Monday, August 1, 2011

Book Review: The Irish Princess by Karen Harper

Author: Karen Harper
Published: February 1st, 2011
Publisher: NAL (New American Library)
375 pages (paperback)
Genre: Historical fiction
Acquired this book: at the library
Warning: may include spoilers
{Amazon || Good Reads}


Synopsis, taken from dust jacket of the book: Born into the first family of Ireland, with royal ties on both sides, Elizabeth Fitzgerald - known as Gera - finds her loving, carefree world overturned when tyrant Henry VIII imprisons her father, the Earl of Kildare, and brutally destroys her family.  Torn from the home she loves, and with her remaining family scattered, Gera dares not deny the refuge offered her in England's glittering royal court.  There she must navigate ever-shifting alliances even as she nurtures her secret desire for revenge.  Beautiful, bold, and rebellious, Gera eludes dangerous suitors, encourages others, and holds close to her heart a private attachment to Edward Clinton, a handsome, ambitious courtier who understands her strong-willed spirit.  And even as Gera works to undermine King Henry and win support for her family, she seeks to protect his young daughter Princess Elizabeth, a kindred spirit fighting to survive, whose future is linked to Gera's own.  From County Kildare's lush green fields to London's rough-and-tumble streets and the royal court's luxurious pageantry, The Irish Princess follows the journey of a daring woman whose will cannot be tamed, and who won't be satisfied until she restores her family to its rightful place in Ireland.

My thoughts on The Irish Princess:
I really enjoyed this book.  I chose it in my usual random style of picking books - walked into the library, saw it on the featured shelf, liked the title and cover, and grabbed it without reading the synopsis.  I didn't realize it was based on real people and events - I assumed Gera was a fictional character immersed in actual historical happenings - Henry VIII's reign of terror and the rulers that followed - but Gera Fitzgerald, her family and friends were real people, which I found fascinating.

The book was well-written with an engaging writing style and detailed descriptions that made me feel like I was right there with Gera.  I could feel the love, loss, heartache, betrayal, outrage, and all the other emotions she was feeling.

Even though Gera was based on a real person, her 'character' in the book was largely fiction - the things she said, her actions, reactions, etc.  She was a strong (and strong-willed), independent character that I really admired.  She was feisty, clever, hot-tempered and fiercely loyal to the people she loved, and to Ireland.  Patient when she had to be, but also rash at times, she got herself into plenty of messes, but was smart - or lucky - enough to get herself out, either with quick-thinking or her sharp tongue.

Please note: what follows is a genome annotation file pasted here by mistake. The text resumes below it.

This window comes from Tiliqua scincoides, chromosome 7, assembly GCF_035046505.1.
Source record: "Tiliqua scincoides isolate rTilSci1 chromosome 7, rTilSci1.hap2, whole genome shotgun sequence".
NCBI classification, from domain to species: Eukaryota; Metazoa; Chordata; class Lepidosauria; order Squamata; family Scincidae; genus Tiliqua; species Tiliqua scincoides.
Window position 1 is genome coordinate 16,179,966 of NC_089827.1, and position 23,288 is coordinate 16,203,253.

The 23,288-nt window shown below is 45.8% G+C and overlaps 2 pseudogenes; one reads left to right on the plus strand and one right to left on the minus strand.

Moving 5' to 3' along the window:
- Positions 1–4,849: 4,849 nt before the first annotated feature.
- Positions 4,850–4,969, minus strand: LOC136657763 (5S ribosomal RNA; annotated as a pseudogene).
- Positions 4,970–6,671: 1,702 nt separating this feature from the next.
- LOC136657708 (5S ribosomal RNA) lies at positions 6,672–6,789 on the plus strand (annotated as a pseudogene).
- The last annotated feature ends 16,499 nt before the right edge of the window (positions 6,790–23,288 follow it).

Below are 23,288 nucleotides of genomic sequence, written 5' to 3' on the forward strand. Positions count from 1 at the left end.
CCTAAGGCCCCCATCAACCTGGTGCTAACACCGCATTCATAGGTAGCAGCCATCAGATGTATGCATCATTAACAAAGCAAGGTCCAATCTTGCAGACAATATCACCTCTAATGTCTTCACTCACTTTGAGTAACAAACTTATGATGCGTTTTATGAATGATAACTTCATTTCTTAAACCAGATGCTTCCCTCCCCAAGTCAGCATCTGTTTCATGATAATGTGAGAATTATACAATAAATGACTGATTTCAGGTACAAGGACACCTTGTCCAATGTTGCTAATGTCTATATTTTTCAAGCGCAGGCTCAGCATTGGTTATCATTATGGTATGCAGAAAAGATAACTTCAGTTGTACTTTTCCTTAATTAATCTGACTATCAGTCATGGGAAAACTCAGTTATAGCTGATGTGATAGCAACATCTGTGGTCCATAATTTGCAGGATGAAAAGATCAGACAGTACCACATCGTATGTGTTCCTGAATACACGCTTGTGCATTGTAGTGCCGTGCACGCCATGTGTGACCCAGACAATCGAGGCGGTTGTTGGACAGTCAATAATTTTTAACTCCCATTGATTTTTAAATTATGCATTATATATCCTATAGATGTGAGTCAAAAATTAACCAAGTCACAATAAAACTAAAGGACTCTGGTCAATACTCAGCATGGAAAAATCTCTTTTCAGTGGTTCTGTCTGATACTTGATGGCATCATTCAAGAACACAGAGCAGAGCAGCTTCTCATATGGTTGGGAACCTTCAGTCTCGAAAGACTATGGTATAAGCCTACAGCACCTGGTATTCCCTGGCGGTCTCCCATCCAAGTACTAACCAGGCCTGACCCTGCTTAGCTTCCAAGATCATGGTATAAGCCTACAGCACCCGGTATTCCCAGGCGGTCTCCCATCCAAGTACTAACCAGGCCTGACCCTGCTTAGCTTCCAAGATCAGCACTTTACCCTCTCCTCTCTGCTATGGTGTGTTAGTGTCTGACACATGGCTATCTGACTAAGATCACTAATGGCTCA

I loved Edward Clinton, the man Gera meets on the voyage from Ireland to England, and who she loves through the years, even when she's married to someone else.  The romance wasn't the main focus of the novel, but I appreciated the romantic elements and loved the relationship between Gera and Edward.

My only complaint about this book is that it was really long, almost too long.  375 pages is long, but not that long, but for some reason, it took me forever to read.  Parts of it dragged a bit, and with it being stretched out over 24 years of Gera's life, there were times when I wondered if it would ever end.  Other parts were lively and action-filled and had me turning the pages quickly, so there was a balance.  

One other thing that's not necessarily a complaint, but something that I try to stay away from in books: there were too many characters.  I realize that in books like this, that are set in royal courts, or where people have big families, there are going to be a lot of characters, but it can get confusing, especially when there's more than one character with the same name.  It's a little hard to keep up at times and remember who everyone is, what their part in the story is, and who they're related to, since everyone seems to be related to someone else within the story.

Overall, I thought this book was really enjoyable, and would recommend it, especially to anyone interested in historic fiction or historic romance, or with a particular interest in Tudor-era England and Ireland.

 

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